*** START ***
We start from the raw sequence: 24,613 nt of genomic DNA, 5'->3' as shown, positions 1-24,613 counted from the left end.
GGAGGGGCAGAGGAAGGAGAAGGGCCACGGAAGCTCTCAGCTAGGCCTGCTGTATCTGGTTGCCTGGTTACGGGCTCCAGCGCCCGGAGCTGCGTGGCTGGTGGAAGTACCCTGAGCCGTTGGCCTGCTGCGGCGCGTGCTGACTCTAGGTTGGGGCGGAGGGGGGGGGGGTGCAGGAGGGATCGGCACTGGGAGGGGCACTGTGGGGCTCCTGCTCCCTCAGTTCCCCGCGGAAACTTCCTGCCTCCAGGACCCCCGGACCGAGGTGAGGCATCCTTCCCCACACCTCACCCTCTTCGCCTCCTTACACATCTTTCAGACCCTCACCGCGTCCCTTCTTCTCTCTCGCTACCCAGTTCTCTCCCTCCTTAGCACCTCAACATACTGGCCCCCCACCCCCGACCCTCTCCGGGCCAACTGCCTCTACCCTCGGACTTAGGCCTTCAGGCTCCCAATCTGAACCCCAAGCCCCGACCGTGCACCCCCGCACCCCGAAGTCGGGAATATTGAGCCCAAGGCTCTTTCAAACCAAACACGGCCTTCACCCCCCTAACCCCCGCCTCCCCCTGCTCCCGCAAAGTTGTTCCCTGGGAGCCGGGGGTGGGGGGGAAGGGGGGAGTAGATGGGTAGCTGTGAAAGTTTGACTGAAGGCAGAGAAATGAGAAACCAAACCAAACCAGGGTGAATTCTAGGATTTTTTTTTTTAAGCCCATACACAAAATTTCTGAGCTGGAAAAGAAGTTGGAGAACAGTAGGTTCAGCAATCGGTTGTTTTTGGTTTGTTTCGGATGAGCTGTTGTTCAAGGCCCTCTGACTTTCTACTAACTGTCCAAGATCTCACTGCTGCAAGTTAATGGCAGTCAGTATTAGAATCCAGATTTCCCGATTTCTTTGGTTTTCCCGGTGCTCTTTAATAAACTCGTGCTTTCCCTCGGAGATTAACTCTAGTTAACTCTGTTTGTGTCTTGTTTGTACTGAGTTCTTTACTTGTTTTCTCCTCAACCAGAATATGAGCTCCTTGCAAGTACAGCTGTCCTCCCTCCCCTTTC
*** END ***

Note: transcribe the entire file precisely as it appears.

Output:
We start from the raw sequence: 24,613 nt of genomic DNA, 5'->3' as shown, positions 1-24,613 counted from the left end.
GGAGGGGCAGAGGAAGGAGAAGGGCCACGGAAGCTCTCAGCTAGGCCTGCTGTATCTGGTTGCCTGGTTACGGGCTCCAGCGCCCGGAGCTGCGTGGCTGGTGGAAGTACCCTGAGCCGTTGGCCTGCTGCGGCGCGTGCTGACTCTAGGTTGGGGCGGAGGGGGGGGGGGTGCAGGAGGGATCGGCACTGGGAGGGGCACTGTGGGGCTCCTGCTCCCTCAGTTCCCCGCGGAAACTTCCTGCCTCCAGGACCCCCGGACCGAGGTGAGGCATCCTTCCCCACACCTCACCCTCTTCGCCTCCTTACACATCTTTCAGACCCTCACCGCGTCCCTTCTTCTCTCTCGCTACCCAGTTCTCTCCCTCCTTAGCACCTCAACATACTGGCCCCCCACCCCCGACCCTCTCCGGGCCAACTGCCTCTACCCTCGGACTTAGGCCTTCAGGCTCCCAATCTGAACCCCAAGCCCCGACCGTGCACCCCCGCACCCCGAAGTCGGGAATATTGAGCCCAAGGCTCTTTCAAACCAAACACGGCCTTCACCCCCCTAACCCCCGCCTCCCCCTGCTCCCGCAAAGTTGTTCCCTGGGAGCCGGGGGTGGGGGGGAAGGGGGGAGTAGATGGGTAGCTGTGAAAGTTTGACTGAAGGCAGAGAAATGAGAAACCAAACCAAACCAGGGTGAATTCTAGGATTTTTTTTTTTAAGCCCATACACAAAATTTCTGAGCTGGAAAAGAAGTTGGAGAACAGTAGGTTCAGCAATCGGTTGTTTTTGGTTTGTTTCGGATGAGCTGTTGTTCAAGGCCCTCTGACTTTCTACTAACTGTCCAAGATCTCACTGCTGCAAGTTAATGGCAGTCAGTATTAGAATCCAGATTTCCCGATTTCTTTGGTTTTCCCGGTGCTCTTTAATAAACTCGTGCTTTCCCTCGGAGATTAACTCTAGTTAACTCTGTTTGTGTCTTGTTTGTACTGAGTTCTTTACTTGTTTTCTCCTCAACCAGAATATGAGCTCCTTGCAAGTACAGCTGTCCTCCCTCCCCTTTC